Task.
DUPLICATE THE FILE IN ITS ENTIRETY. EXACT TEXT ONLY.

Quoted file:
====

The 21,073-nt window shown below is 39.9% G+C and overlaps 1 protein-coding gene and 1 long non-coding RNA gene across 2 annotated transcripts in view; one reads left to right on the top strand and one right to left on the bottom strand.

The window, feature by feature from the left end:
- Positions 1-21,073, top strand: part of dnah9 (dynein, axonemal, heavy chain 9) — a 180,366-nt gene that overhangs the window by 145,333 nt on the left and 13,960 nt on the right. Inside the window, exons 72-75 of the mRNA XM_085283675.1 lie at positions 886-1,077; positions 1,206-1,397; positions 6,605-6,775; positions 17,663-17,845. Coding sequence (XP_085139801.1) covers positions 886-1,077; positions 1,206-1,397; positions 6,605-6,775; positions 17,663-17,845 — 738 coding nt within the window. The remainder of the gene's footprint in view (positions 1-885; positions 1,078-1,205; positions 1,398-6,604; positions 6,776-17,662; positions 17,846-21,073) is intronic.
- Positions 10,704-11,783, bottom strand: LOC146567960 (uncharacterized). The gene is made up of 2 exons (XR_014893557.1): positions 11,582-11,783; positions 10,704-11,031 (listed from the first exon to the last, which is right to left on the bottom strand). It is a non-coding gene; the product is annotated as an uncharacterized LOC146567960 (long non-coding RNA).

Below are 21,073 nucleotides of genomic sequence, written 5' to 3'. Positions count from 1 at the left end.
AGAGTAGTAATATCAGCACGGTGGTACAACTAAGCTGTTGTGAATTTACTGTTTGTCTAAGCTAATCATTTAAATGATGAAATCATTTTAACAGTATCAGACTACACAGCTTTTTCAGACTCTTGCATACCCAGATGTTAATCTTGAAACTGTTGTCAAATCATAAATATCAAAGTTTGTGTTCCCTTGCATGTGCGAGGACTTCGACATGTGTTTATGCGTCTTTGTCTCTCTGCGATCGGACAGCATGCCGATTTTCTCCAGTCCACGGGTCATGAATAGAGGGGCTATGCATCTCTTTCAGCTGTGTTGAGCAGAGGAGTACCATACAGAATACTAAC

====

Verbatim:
The 21,073-nt window shown below is 39.9% G+C and overlaps 1 protein-coding gene and 1 long non-coding RNA gene across 2 annotated transcripts in view; one reads left to right on the top strand and one right to left on the bottom strand.

The window, feature by feature from the left end:
- Positions 1-21,073, top strand: part of dnah9 (dynein, axonemal, heavy chain 9) — a 180,366-nt gene that overhangs the window by 145,333 nt on the left and 13,960 nt on the right. Inside the window, exons 72-75 of the mRNA XM_085283675.1 lie at positions 886-1,077; positions 1,206-1,397; positions 6,605-6,775; positions 17,663-17,845. Coding sequence (XP_085139801.1) covers positions 886-1,077; positions 1,206-1,397; positions 6,605-6,775; positions 17,663-17,845 — 738 coding nt within the window. The remainder of the gene's footprint in view (positions 1-885; positions 1,078-1,205; positions 1,398-6,604; positions 6,776-17,662; positions 17,846-21,073) is intronic.
- Positions 10,704-11,783, bottom strand: LOC146567960 (uncharacterized). The gene is made up of 2 exons (XR_014893557.1): positions 11,582-11,783; positions 10,704-11,031 (listed from the first exon to the last, which is right to left on the bottom strand). It is a non-coding gene; the product is annotated as an uncharacterized LOC146567960 (long non-coding RNA).

Below are 21,073 nucleotides of genomic sequence, written 5' to 3'. Positions count from 1 at the left end.
AGAGTAGTAATATCAGCACGGTGGTACAACTAAGCTGTTGTGAATTTACTGTTTGTCTAAGCTAATCATTTAAATGATGAAATCATTTTAACAGTATCAGACTACACAGCTTTTTCAGACTCTTGCATACCCAGATGTTAATCTTGAAACTGTTGTCAAATCATAAATATCAAAGTTTGTGTTCCCTTGCATGTGCGAGGACTTCGACATGTGTTTATGCGTCTTTGTCTCTCTGCGATCGGACAGCATGCCGATTTTCTCCAGTCCACGGGTCATGAATAGAGGGGCTATGCATCTCTTTCAGCTGTGTTGAGCAGAGGAGTACCATACAGAATACTAAC